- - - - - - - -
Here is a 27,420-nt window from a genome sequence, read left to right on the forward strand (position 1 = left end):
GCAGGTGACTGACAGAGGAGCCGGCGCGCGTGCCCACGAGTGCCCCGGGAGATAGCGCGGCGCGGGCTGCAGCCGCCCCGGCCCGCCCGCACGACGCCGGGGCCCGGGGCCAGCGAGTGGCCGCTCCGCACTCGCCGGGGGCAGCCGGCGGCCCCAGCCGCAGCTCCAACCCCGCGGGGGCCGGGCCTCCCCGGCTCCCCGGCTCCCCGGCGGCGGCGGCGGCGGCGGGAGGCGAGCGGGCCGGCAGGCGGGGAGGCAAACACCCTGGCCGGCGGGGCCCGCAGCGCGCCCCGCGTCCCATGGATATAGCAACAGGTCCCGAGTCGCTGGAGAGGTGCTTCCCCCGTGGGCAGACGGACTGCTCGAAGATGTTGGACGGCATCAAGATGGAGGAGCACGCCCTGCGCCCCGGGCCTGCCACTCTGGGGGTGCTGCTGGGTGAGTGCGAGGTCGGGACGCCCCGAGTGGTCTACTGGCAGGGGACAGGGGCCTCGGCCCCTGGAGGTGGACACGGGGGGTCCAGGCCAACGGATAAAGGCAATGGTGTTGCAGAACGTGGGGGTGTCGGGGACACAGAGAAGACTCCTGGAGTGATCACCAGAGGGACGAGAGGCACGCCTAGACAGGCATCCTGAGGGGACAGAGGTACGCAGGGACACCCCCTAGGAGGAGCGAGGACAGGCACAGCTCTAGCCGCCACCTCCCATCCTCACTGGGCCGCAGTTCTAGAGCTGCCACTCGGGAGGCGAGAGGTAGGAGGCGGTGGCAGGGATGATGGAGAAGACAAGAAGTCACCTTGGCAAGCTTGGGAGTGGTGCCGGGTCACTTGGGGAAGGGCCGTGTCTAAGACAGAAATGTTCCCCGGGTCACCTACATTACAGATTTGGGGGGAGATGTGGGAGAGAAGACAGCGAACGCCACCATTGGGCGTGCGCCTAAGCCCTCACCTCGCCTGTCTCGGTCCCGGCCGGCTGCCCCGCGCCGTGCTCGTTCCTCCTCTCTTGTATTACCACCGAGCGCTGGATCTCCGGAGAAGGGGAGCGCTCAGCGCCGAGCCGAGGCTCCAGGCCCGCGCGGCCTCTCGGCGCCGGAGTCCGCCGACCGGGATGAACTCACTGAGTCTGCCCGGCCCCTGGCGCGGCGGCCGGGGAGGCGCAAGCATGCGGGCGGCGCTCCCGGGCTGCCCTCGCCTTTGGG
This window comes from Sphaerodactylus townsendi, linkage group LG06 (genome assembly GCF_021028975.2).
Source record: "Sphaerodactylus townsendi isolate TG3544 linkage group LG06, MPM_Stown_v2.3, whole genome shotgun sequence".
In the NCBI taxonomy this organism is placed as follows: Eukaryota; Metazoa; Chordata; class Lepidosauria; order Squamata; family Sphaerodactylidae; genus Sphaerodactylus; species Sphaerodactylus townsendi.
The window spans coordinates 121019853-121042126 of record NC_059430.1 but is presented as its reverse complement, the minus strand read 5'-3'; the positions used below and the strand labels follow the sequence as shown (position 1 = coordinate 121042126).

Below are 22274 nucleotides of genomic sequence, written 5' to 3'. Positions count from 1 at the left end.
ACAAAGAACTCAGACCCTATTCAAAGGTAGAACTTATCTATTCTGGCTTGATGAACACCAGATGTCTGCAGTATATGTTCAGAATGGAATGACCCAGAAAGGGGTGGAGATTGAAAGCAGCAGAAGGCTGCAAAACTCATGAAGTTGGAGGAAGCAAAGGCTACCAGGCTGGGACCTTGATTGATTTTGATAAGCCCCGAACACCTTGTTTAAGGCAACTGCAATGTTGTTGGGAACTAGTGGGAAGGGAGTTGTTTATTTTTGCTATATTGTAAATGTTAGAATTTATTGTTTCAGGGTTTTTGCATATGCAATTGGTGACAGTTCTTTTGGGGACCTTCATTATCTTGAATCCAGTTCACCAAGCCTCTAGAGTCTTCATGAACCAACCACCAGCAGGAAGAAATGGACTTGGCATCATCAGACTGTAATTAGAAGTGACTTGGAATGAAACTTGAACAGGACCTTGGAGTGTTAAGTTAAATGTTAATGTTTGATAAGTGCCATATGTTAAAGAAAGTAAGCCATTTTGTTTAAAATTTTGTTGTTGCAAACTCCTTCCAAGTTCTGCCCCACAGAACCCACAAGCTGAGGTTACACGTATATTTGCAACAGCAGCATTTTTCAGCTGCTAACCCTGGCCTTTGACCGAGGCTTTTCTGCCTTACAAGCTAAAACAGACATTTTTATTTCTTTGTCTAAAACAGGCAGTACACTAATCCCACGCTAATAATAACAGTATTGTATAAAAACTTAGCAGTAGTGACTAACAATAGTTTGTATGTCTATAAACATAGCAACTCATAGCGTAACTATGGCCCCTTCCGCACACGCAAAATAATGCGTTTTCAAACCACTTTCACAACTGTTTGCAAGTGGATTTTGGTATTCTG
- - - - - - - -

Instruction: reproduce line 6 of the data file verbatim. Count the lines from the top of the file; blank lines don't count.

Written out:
The window spans coordinates 121019853-121042126 of record NC_059430.1 but is presented as its reverse complement, the minus strand read 5'-3'; the positions used below and the strand labels follow the sequence as shown (position 1 = coordinate 121042126).